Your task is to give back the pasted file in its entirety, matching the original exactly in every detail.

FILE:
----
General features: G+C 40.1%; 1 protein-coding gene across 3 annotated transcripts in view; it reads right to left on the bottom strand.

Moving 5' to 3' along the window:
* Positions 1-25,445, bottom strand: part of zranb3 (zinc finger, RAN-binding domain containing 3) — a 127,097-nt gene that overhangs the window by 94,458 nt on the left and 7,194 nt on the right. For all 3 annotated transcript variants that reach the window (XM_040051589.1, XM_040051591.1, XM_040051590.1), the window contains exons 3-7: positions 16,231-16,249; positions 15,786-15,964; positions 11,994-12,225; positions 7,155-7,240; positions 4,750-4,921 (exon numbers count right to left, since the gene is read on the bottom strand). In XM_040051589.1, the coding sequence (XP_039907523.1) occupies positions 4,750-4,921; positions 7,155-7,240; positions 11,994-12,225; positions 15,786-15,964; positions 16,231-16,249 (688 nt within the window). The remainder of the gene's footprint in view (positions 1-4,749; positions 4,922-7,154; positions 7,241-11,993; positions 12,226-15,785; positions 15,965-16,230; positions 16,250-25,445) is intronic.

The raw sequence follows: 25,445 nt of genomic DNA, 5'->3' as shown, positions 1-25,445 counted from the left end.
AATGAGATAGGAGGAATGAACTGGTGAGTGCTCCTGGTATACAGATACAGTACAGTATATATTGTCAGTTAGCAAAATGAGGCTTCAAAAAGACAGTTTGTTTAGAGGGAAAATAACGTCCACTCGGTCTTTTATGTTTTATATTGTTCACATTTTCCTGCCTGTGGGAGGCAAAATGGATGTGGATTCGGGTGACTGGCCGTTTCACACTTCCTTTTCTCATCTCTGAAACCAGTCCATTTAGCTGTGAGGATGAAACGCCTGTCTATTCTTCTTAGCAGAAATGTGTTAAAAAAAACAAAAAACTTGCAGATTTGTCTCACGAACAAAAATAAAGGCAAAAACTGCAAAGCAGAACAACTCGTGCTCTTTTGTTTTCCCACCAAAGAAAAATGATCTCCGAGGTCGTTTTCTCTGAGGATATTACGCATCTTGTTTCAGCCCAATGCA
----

General features: G+C 40.1%; 1 protein-coding gene across 3 annotated transcripts in view; it reads right to left on the bottom strand.

Moving 5' to 3' along the window:
* Positions 1-25,445, bottom strand: part of zranb3 (zinc finger, RAN-binding domain containing 3) — a 127,097-nt gene that overhangs the window by 94,458 nt on the left and 7,194 nt on the right. For all 3 annotated transcript variants that reach the window (XM_040051589.1, XM_040051591.1, XM_040051590.1), the window contains exons 3-7: positions 16,231-16,249; positions 15,786-15,964; positions 11,994-12,225; positions 7,155-7,240; positions 4,750-4,921 (exon numbers count right to left, since the gene is read on the bottom strand). In XM_040051589.1, the coding sequence (XP_039907523.1) occupies positions 4,750-4,921; positions 7,155-7,240; positions 11,994-12,225; positions 15,786-15,964; positions 16,231-16,249 (688 nt within the window). The remainder of the gene's footprint in view (positions 1-4,749; positions 4,922-7,154; positions 7,241-11,993; positions 12,226-15,785; positions 15,965-16,230; positions 16,250-25,445) is intronic.

The raw sequence follows: 25,445 nt of genomic DNA, 5'->3' as shown, positions 1-25,445 counted from the left end.
AATGAGATAGGAGGAATGAACTGGTGAGTGCTCCTGGTATACAGATACAGTACAGTATATATTGTCAGTTAGCAAAATGAGGCTTCAAAAAGACAGTTTGTTTAGAGGGAAAATAACGTCCACTCGGTCTTTTATGTTTTATATTGTTCACATTTTCCTGCCTGTGGGAGGCAAAATGGATGTGGATTCGGGTGACTGGCCGTTTCACACTTCCTTTTCTCATCTCTGAAACCAGTCCATTTAGCTGTGAGGATGAAACGCCTGTCTATTCTTCTTAGCAGAAATGTGTTAAAAAAAACAAAAAACTTGCAGATTTGTCTCACGAACAAAAATAAAGGCAAAAACTGCAAAGCAGAACAACTCGTGCTCTTTTGTTTTCCCACCAAAGAAAAATGATCTCCGAGGTCGTTTTCTCTGAGGATATTACGCATCTTGTTTCAGCCCAATGCA